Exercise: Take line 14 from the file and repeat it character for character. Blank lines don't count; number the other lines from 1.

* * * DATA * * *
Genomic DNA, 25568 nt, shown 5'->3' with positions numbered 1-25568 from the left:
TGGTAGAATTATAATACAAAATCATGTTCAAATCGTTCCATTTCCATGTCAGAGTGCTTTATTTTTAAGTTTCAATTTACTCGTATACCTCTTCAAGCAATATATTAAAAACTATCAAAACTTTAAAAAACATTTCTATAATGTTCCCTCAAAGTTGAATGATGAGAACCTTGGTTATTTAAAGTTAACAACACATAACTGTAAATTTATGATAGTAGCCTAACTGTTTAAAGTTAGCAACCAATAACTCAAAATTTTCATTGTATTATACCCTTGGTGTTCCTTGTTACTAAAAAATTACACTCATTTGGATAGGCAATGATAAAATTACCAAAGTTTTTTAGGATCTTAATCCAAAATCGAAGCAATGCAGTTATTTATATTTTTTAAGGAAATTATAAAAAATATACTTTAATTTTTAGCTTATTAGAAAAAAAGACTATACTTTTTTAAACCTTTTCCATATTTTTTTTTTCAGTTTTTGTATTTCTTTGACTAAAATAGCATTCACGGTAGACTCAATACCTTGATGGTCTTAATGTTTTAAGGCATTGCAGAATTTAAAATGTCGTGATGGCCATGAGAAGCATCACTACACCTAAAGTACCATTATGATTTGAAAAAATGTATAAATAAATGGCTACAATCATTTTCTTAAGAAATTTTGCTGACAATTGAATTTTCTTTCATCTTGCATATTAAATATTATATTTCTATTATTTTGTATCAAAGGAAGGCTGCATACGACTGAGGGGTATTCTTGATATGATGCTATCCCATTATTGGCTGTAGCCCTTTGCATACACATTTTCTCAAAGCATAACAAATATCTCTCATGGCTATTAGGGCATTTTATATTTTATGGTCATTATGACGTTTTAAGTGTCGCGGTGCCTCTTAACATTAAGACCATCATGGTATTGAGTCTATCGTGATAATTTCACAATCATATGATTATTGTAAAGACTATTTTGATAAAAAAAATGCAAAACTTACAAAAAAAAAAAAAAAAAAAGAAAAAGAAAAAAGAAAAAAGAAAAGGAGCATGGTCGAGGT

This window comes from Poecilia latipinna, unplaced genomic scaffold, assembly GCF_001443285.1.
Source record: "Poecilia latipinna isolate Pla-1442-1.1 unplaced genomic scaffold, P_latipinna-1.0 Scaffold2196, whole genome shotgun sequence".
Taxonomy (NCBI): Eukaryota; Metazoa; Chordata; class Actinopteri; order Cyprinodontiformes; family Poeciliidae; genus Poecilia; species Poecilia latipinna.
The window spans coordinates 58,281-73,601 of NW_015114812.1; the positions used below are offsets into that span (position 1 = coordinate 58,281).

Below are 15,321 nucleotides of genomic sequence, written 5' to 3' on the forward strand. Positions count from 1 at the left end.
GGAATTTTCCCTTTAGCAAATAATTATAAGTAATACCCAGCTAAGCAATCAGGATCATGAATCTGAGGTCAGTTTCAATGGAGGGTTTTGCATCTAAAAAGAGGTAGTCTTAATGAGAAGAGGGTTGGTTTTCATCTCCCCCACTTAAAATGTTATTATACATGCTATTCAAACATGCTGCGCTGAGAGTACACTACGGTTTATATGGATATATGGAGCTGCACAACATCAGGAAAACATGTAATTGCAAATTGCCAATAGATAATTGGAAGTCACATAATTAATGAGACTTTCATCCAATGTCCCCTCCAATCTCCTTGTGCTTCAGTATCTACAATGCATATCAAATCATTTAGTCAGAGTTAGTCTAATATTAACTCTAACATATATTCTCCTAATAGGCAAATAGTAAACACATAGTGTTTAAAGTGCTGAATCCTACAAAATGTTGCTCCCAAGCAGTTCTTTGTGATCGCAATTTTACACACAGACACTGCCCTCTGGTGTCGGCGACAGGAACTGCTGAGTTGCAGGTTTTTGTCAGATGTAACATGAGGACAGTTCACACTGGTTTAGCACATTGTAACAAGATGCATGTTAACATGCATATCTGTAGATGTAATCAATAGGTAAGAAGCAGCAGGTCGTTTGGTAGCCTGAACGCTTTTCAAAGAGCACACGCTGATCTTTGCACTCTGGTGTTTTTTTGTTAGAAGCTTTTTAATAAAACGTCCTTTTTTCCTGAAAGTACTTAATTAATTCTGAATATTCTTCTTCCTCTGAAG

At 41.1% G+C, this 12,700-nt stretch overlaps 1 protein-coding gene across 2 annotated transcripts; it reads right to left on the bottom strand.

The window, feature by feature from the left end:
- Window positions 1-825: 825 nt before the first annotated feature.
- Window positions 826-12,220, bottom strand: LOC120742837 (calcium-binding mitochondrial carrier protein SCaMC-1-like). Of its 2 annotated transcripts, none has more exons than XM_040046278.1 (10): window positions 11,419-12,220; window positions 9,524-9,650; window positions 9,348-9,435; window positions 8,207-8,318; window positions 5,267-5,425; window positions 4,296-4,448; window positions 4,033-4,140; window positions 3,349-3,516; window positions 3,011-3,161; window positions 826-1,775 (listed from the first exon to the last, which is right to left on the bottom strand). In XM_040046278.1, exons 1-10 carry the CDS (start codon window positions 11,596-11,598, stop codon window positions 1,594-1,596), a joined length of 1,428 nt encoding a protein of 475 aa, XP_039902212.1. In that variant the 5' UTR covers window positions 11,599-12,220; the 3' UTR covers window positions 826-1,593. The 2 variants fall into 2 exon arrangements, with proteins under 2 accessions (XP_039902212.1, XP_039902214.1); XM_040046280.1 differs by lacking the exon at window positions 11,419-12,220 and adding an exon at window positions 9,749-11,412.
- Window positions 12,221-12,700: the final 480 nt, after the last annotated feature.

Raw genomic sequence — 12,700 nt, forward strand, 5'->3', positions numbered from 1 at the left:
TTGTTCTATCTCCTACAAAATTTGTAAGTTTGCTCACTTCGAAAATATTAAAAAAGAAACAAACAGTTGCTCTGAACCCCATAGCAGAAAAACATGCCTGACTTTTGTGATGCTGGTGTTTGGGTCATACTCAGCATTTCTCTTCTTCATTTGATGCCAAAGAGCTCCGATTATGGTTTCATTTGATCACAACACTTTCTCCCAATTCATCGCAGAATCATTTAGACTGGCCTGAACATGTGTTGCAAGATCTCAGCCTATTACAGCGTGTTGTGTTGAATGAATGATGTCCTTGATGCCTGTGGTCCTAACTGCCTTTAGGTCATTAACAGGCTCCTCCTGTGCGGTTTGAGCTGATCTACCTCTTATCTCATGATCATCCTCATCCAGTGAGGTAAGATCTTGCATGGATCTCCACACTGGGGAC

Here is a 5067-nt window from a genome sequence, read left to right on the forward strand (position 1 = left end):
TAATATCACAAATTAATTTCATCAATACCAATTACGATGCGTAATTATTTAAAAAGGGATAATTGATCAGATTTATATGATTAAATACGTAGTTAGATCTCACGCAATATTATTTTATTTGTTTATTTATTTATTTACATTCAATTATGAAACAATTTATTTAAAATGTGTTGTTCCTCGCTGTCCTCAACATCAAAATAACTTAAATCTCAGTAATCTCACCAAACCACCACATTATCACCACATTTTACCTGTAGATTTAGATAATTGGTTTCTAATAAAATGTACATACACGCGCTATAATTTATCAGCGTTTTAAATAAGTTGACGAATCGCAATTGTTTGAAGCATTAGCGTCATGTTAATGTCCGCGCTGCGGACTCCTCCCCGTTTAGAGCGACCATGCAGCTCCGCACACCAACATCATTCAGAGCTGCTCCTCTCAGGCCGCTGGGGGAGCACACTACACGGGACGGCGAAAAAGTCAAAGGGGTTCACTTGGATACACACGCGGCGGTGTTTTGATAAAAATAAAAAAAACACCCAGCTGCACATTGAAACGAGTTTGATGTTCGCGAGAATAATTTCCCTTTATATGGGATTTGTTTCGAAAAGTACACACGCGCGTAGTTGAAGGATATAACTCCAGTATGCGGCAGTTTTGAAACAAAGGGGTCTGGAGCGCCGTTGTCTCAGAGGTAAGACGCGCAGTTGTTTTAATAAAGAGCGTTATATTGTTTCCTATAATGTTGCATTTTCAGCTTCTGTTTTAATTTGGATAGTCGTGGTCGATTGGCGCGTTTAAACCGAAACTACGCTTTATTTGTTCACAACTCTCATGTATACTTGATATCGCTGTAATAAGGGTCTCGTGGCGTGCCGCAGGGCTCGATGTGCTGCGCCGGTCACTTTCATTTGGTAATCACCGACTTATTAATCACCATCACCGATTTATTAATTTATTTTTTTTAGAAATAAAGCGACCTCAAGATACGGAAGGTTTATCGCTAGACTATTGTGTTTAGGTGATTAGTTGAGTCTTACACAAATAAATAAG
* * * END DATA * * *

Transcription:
Raw genomic sequence — 12,700 nt, forward strand, 5'->3', positions numbered from 1 at the left: